Skip to content
What do runners actually eat?

What do runners actually eat?

If you’re new to the sports nutrition game it can be intimidating. With many differing opinions on what makes the best diet for long distance athletes, it can be difficult to know where to start. 

We’re not here to tell you what to eat, but we are here to give advice on how you eat. 

And as always, everyone is different. So, if you really hate a certain food don’t worry, you don’t have to eat it.  

The key things to think about when it comes to nutrition for long distance running are: balance, quality, quantity, and carbs! 


A well-balanced diet is a healthy diet.  

A lot of people will try and tell you that to improve your performance as an athlete you need to adopt a certain diet- vegan, paleo, gluten-free, low-carb, you name it. What really matters is eating a variety of foods in a balanced way.  

This means trying to eat foods from each of the six main food groups: fruit, vegetables, nuts and seeds, meat and fish, grains, and dairy, and making sure you’re getting the key micro and macro nutrients that your body needs. 

However, this isn’t to say that a vegetarian and vegan diets aren’t suitable for athletes. Those who adopt a more plant-based diet should be aware of the nutrients they’re lacking and learn about alternative foods sources. For example, meat and fish are a common source of protein and iron in many people’s diets. Vegetarians and vegans don’t eat meat or fish but can easily find protein from other sources like soy, nuts, beans and some leafy green vegetables.  

If this isn’t possible then supplements are a great way to get any extra nutrients that you might be missing from your food.  


Always think about the quality and nutritional value of your food. 

While balance is key, this doesn’t mean that anything goes. As well as the main natural food categories there are also four main low-quality food types: refined grains, processed meats, sweets and fried food 

These tend to be avoided, or their consumption at least kept to a minimum by professional long-distance athletes. Eating natural, high quality, unprocessed foods is far healthier and better for your performance.  

This doesn’t mean you can’t allow yourself a treat occasionally, as long as you generally follow a healthy balanced diet then most things are fine in moderation. So yes, you can have that brownie, but maybe think about making them yourself.  

If you can, cooking and baking from scratch is the best way to really make sure you’re getting the highest quality food possible. Foods like ready-made sauces contain a lot of added sugar and salt which aren’t necessary in such quantities, or particularly healthy.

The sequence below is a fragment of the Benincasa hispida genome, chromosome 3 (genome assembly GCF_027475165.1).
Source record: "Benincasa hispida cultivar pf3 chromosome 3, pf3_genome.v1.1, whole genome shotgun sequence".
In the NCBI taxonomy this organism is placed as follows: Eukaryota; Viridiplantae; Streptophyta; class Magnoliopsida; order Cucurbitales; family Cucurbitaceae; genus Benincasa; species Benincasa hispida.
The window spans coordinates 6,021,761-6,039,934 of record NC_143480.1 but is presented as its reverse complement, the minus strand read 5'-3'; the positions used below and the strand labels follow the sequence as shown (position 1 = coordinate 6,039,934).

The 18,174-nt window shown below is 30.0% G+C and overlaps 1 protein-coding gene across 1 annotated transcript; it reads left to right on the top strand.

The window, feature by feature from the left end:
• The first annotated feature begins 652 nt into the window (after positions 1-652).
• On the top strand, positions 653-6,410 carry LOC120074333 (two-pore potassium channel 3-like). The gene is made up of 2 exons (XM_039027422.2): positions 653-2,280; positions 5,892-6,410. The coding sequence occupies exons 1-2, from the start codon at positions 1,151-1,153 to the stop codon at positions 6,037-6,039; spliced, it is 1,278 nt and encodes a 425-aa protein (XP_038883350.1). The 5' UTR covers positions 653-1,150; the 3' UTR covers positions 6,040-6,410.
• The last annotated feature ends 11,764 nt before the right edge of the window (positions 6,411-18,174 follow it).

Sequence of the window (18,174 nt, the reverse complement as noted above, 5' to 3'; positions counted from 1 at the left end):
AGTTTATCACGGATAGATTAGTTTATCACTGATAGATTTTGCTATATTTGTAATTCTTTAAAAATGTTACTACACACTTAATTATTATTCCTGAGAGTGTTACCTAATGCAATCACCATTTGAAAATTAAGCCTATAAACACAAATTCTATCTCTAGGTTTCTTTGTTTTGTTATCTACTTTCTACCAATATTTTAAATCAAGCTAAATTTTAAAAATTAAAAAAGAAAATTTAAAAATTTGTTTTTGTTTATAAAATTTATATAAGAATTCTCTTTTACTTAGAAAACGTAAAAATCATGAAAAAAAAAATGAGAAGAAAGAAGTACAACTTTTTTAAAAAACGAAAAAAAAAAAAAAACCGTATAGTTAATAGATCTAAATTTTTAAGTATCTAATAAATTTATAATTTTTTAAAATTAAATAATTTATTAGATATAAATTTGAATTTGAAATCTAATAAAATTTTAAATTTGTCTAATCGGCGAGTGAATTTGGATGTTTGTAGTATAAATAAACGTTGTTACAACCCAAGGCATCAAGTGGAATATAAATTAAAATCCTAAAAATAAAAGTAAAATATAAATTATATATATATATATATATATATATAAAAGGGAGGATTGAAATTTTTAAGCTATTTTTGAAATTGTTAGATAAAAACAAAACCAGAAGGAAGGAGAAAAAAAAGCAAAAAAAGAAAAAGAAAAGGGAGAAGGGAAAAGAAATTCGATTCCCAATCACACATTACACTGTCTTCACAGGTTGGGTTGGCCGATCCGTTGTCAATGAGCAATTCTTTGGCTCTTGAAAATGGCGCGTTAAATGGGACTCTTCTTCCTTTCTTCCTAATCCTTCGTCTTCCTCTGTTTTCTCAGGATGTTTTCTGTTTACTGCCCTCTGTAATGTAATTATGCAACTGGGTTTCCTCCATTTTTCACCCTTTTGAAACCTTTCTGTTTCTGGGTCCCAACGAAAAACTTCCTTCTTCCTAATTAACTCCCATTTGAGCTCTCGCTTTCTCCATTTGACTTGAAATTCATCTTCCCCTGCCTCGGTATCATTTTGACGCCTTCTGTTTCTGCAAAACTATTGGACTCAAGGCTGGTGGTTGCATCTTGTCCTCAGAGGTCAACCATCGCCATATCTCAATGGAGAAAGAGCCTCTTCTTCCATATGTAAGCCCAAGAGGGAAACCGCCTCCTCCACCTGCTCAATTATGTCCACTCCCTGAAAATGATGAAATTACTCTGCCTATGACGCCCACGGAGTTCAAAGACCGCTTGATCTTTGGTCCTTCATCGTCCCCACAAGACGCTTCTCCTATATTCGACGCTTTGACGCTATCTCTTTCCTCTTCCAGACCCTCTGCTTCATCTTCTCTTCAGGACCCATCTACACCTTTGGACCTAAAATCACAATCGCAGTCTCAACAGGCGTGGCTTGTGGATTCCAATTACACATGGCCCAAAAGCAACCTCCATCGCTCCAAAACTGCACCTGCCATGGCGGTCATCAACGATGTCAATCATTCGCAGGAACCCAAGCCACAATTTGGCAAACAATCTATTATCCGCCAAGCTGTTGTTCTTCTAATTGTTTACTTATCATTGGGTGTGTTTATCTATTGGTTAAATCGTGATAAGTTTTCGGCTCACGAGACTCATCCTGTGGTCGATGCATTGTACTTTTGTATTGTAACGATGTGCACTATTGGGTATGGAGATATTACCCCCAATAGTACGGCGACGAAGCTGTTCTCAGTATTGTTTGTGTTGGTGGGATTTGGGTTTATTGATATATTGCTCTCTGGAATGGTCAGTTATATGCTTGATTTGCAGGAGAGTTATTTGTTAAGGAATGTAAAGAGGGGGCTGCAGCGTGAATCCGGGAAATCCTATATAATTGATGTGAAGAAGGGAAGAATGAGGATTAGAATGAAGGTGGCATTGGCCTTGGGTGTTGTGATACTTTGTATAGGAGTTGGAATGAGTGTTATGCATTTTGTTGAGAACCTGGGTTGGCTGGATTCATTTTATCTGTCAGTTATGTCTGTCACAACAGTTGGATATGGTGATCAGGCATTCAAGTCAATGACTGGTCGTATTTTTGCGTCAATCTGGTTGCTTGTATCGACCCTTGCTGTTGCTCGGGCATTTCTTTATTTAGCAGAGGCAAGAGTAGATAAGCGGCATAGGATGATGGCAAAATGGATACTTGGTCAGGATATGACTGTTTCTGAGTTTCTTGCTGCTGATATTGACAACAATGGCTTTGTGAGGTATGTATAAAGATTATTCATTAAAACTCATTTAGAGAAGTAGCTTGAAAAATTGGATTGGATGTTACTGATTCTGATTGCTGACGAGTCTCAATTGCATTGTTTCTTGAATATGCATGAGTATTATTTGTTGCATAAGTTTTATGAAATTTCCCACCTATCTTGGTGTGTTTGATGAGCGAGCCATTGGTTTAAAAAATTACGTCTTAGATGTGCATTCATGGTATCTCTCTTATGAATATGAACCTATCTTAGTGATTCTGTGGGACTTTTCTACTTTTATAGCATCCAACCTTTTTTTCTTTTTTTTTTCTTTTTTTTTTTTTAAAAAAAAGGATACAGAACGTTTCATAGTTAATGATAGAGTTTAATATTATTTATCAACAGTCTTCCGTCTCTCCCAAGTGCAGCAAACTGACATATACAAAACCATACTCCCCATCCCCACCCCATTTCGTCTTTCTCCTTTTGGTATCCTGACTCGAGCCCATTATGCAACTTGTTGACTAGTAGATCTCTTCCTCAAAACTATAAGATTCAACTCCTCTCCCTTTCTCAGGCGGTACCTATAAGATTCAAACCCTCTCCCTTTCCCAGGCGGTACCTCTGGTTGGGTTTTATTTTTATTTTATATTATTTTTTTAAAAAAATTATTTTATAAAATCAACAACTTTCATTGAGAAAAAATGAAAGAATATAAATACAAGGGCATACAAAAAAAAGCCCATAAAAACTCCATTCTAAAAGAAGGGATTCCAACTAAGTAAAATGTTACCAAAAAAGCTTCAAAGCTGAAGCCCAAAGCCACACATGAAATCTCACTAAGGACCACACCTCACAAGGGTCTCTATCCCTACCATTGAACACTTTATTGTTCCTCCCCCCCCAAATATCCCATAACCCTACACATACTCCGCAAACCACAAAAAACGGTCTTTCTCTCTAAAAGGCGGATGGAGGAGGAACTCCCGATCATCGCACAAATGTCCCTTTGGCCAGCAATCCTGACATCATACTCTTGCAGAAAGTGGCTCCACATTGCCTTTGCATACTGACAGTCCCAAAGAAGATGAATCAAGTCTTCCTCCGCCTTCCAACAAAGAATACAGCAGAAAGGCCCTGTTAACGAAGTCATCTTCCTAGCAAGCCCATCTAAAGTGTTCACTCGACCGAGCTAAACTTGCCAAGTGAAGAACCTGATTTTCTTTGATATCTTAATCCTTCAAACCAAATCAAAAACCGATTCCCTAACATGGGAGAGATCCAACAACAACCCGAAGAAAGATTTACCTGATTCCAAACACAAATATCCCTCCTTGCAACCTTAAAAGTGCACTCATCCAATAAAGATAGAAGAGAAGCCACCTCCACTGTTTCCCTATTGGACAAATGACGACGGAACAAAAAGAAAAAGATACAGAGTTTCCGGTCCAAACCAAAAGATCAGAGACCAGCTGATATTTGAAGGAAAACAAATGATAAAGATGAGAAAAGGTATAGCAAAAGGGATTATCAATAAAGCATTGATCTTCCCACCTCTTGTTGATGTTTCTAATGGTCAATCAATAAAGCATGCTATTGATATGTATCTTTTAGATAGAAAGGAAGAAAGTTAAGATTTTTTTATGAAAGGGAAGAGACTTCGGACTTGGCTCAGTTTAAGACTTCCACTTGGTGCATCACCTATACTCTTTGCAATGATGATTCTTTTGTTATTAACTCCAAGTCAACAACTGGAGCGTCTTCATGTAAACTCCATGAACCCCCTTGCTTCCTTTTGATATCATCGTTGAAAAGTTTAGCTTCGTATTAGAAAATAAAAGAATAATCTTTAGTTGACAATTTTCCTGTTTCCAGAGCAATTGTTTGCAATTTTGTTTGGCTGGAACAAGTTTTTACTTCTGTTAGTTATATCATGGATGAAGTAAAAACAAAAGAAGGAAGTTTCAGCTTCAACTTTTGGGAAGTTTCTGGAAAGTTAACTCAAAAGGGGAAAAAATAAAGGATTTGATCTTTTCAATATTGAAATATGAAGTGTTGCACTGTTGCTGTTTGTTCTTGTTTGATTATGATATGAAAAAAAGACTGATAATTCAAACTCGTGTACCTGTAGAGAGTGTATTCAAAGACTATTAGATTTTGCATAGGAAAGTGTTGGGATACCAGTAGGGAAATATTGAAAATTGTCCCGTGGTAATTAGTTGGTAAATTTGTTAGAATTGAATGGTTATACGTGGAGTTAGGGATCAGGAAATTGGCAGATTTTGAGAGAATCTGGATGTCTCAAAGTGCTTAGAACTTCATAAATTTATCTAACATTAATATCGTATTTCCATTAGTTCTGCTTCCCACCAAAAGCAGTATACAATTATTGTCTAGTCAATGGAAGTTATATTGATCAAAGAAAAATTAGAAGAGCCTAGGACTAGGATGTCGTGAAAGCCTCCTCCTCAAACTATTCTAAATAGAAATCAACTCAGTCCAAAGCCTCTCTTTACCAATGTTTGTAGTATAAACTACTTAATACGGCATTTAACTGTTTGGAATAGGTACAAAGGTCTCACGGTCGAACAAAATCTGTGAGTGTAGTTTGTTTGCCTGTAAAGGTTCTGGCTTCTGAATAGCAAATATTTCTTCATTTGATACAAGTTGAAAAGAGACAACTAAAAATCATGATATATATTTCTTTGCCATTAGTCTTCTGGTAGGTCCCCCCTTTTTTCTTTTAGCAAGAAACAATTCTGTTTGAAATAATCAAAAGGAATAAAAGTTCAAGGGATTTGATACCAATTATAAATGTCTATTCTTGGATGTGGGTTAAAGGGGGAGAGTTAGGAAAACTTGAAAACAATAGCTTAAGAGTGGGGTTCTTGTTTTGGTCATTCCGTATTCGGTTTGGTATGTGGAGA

Cooking for yourself gives you the ability to choose and control exactly what you’re eating. Not to mention it can also be great fun and very rewarding. 


Always make sure you’re eating enough.  

You can eat all the healthiest foods but, if you’re not eating enough then this will do you more harm than good. Food is fuel for your body, even when you’re not running, and without it you can’t function properly.  

Eating less calories than you burn while working out creates a caloric deficit. Everybody has different calorie needs depending on things like gender, weight and height, but it’s important that unless your current goal is to lose weight, you make sure you’re eating more calories than you burn.  


Lastly, don’t be afraid of carbs! 

People are often wary of carbs but this really shouldn’t be the case. In the late 60’s, Swedish Physician Gunvar Ahlborg discovered a link between carb intake and endurance performance. This led to elite long-distance athletes all over the world increasing their carb consumption.   

Carbs are also vital for maintaining glycogen stores in the muscles. Exercising with low levels of glycogen will put you at greater risk of illness and injury due to exercise induced immunodepression. 

Some good sources of carbohydrates: 

  • Pasta (wholewheat)
  • Rice (wholegrain) 
  • Baked potato 
  • Couscous 

To learn more about carbs and why we need them, click below.

To recap

Foods that make up a healthy balanced diet: 

  • Fruits- Bananas (high in potassium), apples (reduce cholesterol), mango (full of vitamin C) 
  • Vegetables- Leafy greens (great source of iron and fibre), potatoes (source of carbs)
  • Nuts and seeds- Contain protein, fibre, vitamins & minerals. 
  • Meat & Fish (unprocessed)- For protein, iron, omega-3, etc. 
  • Grains- whole wheat bread/pasta, brown rice, bulgur wheat, porridge- Carbs.  

Foods to try and avoid/ reduce in your diet: 

  • Processed meats- sausages, ham, salami, corned beef 
  • Refined grains- white flour, white rice, white bread etc. 
  • Fried foods 
  • Sweets/refined sugars- Fruit is a great natural way to satisfy your craving for something sweet. 

A few last things to mention: 

  • Make sure you’re eating at least 2 hours before exercise- it's important to give your body time to absorb all the nutrients from your food.  
  • Don’t forget to drink plenty of water! - Staying hydrated is also key to unlocking your best performance. 
  • Try to maintain variety- an elite athlete’s diet isn’t meant to be restrictive. Instead, you should try to focus on more mindful, clean eating.
Previous article The Role of Carbohydrates in Rugby Performance
Create your nutrition list
To start, click the button. Follow the prompts, and create your nutrition list.

It’s your choice - with our knowledge.